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As one case comes to an end, questions of who really runs Fabletown begin to become prominent.
Review (with Spoilers)
Like episode 1, there is a bit of action in this episode, as well as choices which seemingly may have long term effects. Of course, some decisions lead to inevitable actions, like getting shot with a shotgun, but other decisions seemingly aren’t going to affect you just yet. Either way, episode 3 creates a lot of intrigue, and a new mystery, of which to excite fans until episode 4, which likely will come out in June, if TellTale keeps up this every other month release.
Characters & Story
Bigby is on the search for Crane after believing he is the one who murdered Lily. This is despite the fact Lily could likely easily take down Crane. That aside, with Holly wanting justice, and the Tweedles wanting you to mind your business, Bigby is put into a position where adversity isn’t just getting people to answer his questions, but staring down the barrel of a gun.
Luckily for him, though, finding Crane wasn’t as hard of a task as it would seem. For, despite Bluebeard interference, it only takes him seemingly going to two locations for the answers he seeks. For me, I checked out The Tweedle’s office, where I ran into Flycatcher, as well as Holly’s bar, the Trip Trap. During this journey, I find out that perhaps the Tweedles may not be as bad as Bigby thinks, though that remains to be seen; as well as learn that the Woodsmen seems to have a thing for hookers. Be it ones like Faith or Lily, this fallen hero likes to buy his company.
Back to Crane, though, we find him at the Pudding and Pie trying to get the girls there to help substantiate his innocence. Fortunately for him, Snow believes he is incapable of killing, but he does get charged for misuse of Fabletown funds. But, upon leaving the Pudding and Pie, we meet Bloody Mary and get a glimpse of the Crooked Man. With this meeting, we move from Crane being the central villain, to now the Crooked man and his goons.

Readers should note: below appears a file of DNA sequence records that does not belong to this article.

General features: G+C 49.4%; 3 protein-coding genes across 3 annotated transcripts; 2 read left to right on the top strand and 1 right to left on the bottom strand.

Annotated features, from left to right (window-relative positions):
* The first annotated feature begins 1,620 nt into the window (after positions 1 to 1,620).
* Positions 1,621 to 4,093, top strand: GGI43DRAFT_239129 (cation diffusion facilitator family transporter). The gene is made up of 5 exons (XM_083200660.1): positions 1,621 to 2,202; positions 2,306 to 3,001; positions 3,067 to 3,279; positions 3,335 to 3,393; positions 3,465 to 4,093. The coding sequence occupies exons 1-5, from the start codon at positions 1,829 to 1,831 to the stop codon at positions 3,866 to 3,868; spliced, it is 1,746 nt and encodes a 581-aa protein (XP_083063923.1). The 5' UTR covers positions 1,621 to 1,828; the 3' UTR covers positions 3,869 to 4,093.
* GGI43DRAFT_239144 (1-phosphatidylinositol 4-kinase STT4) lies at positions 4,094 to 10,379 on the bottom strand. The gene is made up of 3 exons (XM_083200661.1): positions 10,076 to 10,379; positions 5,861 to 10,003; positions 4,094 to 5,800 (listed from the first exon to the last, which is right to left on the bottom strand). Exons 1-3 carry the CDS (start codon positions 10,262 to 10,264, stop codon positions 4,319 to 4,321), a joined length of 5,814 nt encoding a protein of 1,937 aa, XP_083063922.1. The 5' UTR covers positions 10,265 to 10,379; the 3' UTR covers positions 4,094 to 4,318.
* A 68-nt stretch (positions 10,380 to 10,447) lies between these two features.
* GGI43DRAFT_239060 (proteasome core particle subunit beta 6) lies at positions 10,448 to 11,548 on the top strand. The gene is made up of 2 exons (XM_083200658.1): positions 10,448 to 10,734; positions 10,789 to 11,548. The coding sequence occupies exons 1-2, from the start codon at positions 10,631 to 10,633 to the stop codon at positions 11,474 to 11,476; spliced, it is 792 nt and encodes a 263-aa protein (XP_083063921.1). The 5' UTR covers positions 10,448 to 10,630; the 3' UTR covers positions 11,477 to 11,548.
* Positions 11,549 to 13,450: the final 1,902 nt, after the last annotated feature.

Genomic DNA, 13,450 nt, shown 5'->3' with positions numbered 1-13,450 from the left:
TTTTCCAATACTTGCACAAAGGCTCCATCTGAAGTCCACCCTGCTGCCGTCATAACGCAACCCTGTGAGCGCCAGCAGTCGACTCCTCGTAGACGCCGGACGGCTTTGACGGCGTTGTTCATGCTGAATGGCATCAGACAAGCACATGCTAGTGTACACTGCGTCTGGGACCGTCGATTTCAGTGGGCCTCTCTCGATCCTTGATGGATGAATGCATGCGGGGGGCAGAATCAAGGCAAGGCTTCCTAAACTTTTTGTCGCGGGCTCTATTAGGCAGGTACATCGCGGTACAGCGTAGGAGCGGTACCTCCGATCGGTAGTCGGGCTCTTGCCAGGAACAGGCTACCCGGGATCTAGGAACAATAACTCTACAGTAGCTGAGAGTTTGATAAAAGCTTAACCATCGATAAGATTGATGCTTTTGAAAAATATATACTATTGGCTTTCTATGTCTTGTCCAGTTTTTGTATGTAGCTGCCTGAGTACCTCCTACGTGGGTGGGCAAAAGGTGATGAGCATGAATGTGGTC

In this episode, they decided to employ a timed decision mechanism, which honestly I’m not sure if it would actually allow you to beat Crane to finding his witch, but it did create a bit more of an intense story. Which was the best part of this. Considering Crane is a crooked fellow, it becomes hard to think of him as a murderer, but with desperation anyone could be anything. Much less, even if his hands weren’t dirty, there are always the Tweedles and various other characters who could have did it for him. And all this mixed together, and with you being able to frame Bigby as either a hero to the people, a stooge for the upper crust, or just someone with selfish intentions, it really does make the story really come alive and remind us, once more, why TellTale Games’ method of handling game licensing is, without a doubt, perhaps the most superior thing seen in years. And I really do hope that if they do expand and take on Game of Thrones, and other properties, each get this excellent spin.
But, even amongst this praise, I must admit I still wish that there weren’t funnel type decisions. I.e. the type of decisions where yes, you may decide on something, but the only thing that changes is a bit of dialog before you hit inevitable results. And I solely don’t like this because, be it the effect is shown immediately, or down the line, it does sort of take away from making decisions if you think the majority of them don’t matter. Not to say that has thus far been a big issue for The Wolf Among Us, but with The Walking Dead: Season 2, sort of having that type of feeling, I’d hate for this IP to mimic some of those pitfalls.
Overall: Worth Playing
Without a doubt, even without the AAA graphics; a story which doesn’t take a half a day or more to finish; and a decision system in which you aren’t ever really sure, even with notification, what truly will matter or not; this pretty much is one of the best games out there, and really the only thing that can compete with it is any other game Telltale releases. For while there maybe new games for the PS4, Xbox One, and surely we will see excellent stuff coming out on PC like Watch Dogs, there remains a serious challenge between giving the player a linear story, in which their main objective is killing a bunch of AI and moving on, and allowing them actual control on the story they get to have. And while Mass Effect was one of the first big AAA titles to really open this door, consider TellTale Games to be the one pushing this format further and really challenging those with bigger budgets to do more than have pretty things for the player to look at, but also allow them to be interactive as well.
Which is why I continually say TellTale Games’ releases are worth playing. Whether you wait for the season to be over, or play each episode one by one, it doesn’t get much better. And considering the future properties they are to release, why wouldn’t you want to support this developer?